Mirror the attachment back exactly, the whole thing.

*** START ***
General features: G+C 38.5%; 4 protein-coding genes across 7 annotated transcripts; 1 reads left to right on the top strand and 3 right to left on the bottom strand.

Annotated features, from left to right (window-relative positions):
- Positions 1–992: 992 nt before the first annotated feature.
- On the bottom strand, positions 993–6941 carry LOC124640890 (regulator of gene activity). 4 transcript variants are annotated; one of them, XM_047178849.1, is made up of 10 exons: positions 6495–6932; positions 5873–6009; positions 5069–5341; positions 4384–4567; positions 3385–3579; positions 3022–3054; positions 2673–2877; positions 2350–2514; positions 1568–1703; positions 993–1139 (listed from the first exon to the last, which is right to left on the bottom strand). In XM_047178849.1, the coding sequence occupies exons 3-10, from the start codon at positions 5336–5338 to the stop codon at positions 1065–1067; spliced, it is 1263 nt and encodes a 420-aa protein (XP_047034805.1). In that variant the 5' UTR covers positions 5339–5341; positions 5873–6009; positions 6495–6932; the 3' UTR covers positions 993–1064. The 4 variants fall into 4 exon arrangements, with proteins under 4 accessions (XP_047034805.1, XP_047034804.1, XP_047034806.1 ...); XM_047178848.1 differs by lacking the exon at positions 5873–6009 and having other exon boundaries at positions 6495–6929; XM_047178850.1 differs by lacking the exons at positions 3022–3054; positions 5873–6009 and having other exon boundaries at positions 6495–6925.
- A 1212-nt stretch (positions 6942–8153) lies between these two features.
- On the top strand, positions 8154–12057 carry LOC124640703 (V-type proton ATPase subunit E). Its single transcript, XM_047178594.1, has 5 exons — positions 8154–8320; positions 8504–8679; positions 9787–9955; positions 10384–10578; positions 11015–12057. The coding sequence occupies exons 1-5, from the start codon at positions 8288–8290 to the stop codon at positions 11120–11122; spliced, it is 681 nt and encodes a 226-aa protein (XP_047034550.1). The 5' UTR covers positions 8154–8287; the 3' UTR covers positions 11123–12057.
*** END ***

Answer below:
General features: G+C 38.5%; 4 protein-coding genes across 7 annotated transcripts; 1 reads left to right on the top strand and 3 right to left on the bottom strand.

Annotated features, from left to right (window-relative positions):
- Positions 1–992: 992 nt before the first annotated feature.
- On the bottom strand, positions 993–6941 carry LOC124640890 (regulator of gene activity). 4 transcript variants are annotated; one of them, XM_047178849.1, is made up of 10 exons: positions 6495–6932; positions 5873–6009; positions 5069–5341; positions 4384–4567; positions 3385–3579; positions 3022–3054; positions 2673–2877; positions 2350–2514; positions 1568–1703; positions 993–1139 (listed from the first exon to the last, which is right to left on the bottom strand). In XM_047178849.1, the coding sequence occupies exons 3-10, from the start codon at positions 5336–5338 to the stop codon at positions 1065–1067; spliced, it is 1263 nt and encodes a 420-aa protein (XP_047034805.1). In that variant the 5' UTR covers positions 5339–5341; positions 5873–6009; positions 6495–6932; the 3' UTR covers positions 993–1064. The 4 variants fall into 4 exon arrangements, with proteins under 4 accessions (XP_047034805.1, XP_047034804.1, XP_047034806.1 ...); XM_047178848.1 differs by lacking the exon at positions 5873–6009 and having other exon boundaries at positions 6495–6929; XM_047178850.1 differs by lacking the exons at positions 3022–3054; positions 5873–6009 and having other exon boundaries at positions 6495–6925.
- A 1212-nt stretch (positions 6942–8153) lies between these two features.
- On the top strand, positions 8154–12057 carry LOC124640703 (V-type proton ATPase subunit E). Its single transcript, XM_047178594.1, has 5 exons — positions 8154–8320; positions 8504–8679; positions 9787–9955; positions 10384–10578; positions 11015–12057. The coding sequence occupies exons 1-5, from the start codon at positions 8288–8290 to the stop codon at positions 11120–11122; spliced, it is 681 nt and encodes a 226-aa protein (XP_047034550.1). The 5' UTR covers positions 8154–8287; the 3' UTR covers positions 11123–12057.